Eggs are a nutritious food that can be part of a healthy diet. However, there has been debate around how many eggs should be consumed daily. The main concern with eating too many eggs is the cholesterol content. Yet, research shows that dietary cholesterol has less of an effect on blood cholesterol levels than previously believed. Here is a look at the research and recommendations on how many eggs you can eat in a day.
Most healthy people can safely eat up to 7 eggs per week. If you have heart disease or diabetes, limit egg intake to 3-4 eggs per week.
How Many Eggs Can You Eat In a Day?
According to U.S. Dietary Guidelines, a healthy person should limit cholesterol intake to 300 mg per day. One large egg contains around 186 mg of cholesterol. So simple math would suggest you should limit eggs to 1-1.5 per day if you don’t consume any other cholesterol-containing foods. However, other factors affect blood cholesterol levels so these guidelines may be overly restrictive for most people.
Factors That Affect Blood Cholesterol
Research shows that only dietary cholesterol accounts for around 25% of the cholesterol levels in your blood. More important factors are:
- Saturated and trans fats – these increase cholesterol production in the liver
- Weight and activity level – being overweight/obese causes increased cholesterol production
- Genetics – some people inherit genes that cause higher cholesterol levels
For most people, moderate egg consumption will not significantly raise cholesterol levels when calories, saturated fat, trans fat and body weight are taken into account. Nutritious high-protein foods like eggs may also promote weight loss, which improves cholesterol levels.
Eggs and Heart Disease
Studies show mixed results on eggs and heart disease risk:
- A 1999 study of 117,000 adults found that those eating 7 eggs/week had a higher risk of heart disease than those eating <1 egg/week. However, the increased risk was quite small.
- A 2004 study followed over 80,000 women for 14 years. It found no association between moderate egg intake (1 egg/day) and heart disease or stroke risk.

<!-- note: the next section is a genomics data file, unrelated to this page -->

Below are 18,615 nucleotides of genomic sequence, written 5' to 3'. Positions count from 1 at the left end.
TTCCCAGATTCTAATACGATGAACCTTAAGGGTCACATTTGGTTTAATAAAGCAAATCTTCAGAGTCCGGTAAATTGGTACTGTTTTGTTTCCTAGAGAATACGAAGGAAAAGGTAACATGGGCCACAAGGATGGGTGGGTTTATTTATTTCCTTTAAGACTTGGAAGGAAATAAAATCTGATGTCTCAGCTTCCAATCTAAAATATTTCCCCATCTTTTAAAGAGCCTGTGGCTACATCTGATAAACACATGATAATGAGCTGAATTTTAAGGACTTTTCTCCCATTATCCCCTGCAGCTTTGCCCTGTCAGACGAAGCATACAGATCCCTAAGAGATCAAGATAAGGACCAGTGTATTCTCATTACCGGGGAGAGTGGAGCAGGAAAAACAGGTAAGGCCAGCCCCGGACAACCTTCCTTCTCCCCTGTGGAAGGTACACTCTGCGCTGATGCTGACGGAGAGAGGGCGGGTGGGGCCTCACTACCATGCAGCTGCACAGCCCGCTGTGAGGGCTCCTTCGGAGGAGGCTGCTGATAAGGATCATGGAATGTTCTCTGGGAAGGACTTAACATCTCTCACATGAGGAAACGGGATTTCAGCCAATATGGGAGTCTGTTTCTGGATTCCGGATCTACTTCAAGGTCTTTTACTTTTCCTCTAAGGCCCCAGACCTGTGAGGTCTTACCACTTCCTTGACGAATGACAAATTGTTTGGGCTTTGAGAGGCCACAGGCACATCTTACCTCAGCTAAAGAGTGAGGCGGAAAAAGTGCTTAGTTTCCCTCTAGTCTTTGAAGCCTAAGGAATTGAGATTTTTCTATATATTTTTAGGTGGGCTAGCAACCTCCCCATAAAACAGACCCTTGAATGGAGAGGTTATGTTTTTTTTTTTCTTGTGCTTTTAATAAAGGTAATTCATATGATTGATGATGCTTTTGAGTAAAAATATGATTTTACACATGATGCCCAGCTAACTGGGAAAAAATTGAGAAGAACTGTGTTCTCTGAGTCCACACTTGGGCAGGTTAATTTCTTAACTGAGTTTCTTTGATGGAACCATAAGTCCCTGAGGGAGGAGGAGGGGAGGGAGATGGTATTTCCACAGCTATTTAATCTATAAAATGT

- A prospective study in Japan followed 58,000 adults. It found that daily egg consumption was associated with a 12% lower risk of heart disease.
Overall, research suggests eggs in moderation are unlikely to increase the risk of heart disease in healthy individuals. Those with established heart disease or diabetes may want to limit eggs to 3-4 per week.
How Many Eggs Can You Eat If You Have Diabetes?
People with diabetes tend to have abnormal cholesterol levels, increasing their risk for heart disease. For this reason, diabetes management guidelines recommend limiting dietary cholesterol. However, as with heart disease, the effect eggs have on cholesterol levels in diabetics is quite small compared to other factors.
A 2018 study had patients with well-controlled type 2 diabetes eat 2 eggs daily for 12 weeks. This resulted in no significant changes in their cholesterol or triglyceride levels.
Another study compared people with diabetes who ate 2 eggs daily to those who ate an oatmeal breakfast. After 12 weeks, both groups saw improvements in cholesterol levels. However, the egg group had greater increases in HDL (good) cholesterol and more significant drops in HbA1c, a marker for blood sugar control.
Based on current research, people with diabetes do not usually need to restrict eggs to less than 3-4 per week. As always, moderation is key and your overall diet quality is most important.
Are There Any Other Health Risks With Eating Eggs?
Raw or undercooked eggs may contain Salmonella bacteria, which can cause food poisoning. However, Salmonella infection from eggs is very rare today. Only 0.005% of eggs produced in the U.S. are contaminated.
To avoid any risk of Salmonella, the FDA recommends cooking eggs until the whites and yolks have solidified. Using pasteurized eggs also eliminates risk of infection.